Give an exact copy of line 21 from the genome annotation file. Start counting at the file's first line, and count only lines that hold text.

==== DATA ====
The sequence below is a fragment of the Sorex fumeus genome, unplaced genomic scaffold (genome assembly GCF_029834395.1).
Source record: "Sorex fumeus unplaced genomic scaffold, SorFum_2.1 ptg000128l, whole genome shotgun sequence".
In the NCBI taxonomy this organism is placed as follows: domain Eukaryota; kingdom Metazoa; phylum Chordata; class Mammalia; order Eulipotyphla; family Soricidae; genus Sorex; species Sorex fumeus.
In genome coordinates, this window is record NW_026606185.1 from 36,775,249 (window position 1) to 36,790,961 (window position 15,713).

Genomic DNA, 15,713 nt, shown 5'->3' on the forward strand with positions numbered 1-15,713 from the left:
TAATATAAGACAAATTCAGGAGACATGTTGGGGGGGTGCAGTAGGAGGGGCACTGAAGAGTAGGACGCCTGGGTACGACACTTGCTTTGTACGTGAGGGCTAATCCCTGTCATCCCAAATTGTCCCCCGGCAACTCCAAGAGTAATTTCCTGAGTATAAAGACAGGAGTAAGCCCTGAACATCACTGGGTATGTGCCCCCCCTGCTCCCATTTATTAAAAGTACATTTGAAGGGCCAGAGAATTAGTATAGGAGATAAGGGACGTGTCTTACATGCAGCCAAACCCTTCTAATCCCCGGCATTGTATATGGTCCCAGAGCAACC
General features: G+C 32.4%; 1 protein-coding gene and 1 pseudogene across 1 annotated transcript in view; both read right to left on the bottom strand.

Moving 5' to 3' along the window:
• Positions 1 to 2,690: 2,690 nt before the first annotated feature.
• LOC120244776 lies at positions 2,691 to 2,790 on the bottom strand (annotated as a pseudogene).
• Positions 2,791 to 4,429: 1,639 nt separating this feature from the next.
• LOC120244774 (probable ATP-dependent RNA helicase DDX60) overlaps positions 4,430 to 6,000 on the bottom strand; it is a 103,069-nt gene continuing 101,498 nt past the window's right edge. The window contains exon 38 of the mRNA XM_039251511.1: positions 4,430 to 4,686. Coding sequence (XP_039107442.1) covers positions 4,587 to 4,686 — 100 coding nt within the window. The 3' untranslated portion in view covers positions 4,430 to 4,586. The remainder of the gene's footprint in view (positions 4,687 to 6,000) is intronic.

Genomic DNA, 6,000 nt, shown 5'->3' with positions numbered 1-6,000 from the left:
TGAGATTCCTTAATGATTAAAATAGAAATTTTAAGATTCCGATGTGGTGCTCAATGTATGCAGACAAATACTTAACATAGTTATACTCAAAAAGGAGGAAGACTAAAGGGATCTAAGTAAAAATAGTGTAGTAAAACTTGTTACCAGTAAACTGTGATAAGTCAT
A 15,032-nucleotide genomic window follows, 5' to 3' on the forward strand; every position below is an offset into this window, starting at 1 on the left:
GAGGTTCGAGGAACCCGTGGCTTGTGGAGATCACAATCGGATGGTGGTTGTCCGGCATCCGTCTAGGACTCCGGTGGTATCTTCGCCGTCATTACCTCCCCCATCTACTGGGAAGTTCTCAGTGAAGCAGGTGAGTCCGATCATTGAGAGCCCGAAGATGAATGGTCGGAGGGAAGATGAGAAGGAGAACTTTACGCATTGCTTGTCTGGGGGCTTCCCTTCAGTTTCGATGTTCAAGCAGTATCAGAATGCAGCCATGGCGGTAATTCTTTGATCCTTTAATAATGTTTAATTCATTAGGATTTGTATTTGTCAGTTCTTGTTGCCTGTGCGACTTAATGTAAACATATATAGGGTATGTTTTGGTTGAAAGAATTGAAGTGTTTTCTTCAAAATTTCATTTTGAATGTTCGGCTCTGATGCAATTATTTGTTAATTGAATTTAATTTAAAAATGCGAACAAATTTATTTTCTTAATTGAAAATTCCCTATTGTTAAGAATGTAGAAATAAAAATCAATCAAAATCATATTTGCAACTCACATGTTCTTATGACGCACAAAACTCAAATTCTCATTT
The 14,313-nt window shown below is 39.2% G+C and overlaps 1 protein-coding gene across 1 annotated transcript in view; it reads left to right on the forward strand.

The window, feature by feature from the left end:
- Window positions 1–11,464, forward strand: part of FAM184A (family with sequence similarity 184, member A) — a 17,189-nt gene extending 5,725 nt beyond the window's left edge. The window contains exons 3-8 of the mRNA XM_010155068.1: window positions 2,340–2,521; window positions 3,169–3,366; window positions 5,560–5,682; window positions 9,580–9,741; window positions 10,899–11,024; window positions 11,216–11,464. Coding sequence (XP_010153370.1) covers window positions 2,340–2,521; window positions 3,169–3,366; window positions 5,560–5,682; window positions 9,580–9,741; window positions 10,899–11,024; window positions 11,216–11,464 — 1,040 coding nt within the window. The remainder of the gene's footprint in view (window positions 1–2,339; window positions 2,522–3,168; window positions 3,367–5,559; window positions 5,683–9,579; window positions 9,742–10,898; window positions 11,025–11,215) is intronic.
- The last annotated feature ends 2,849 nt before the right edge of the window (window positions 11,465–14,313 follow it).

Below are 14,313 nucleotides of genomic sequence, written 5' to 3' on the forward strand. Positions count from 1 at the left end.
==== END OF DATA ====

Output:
Below are 14,313 nucleotides of genomic sequence, written 5' to 3' on the forward strand. Positions count from 1 at the left end.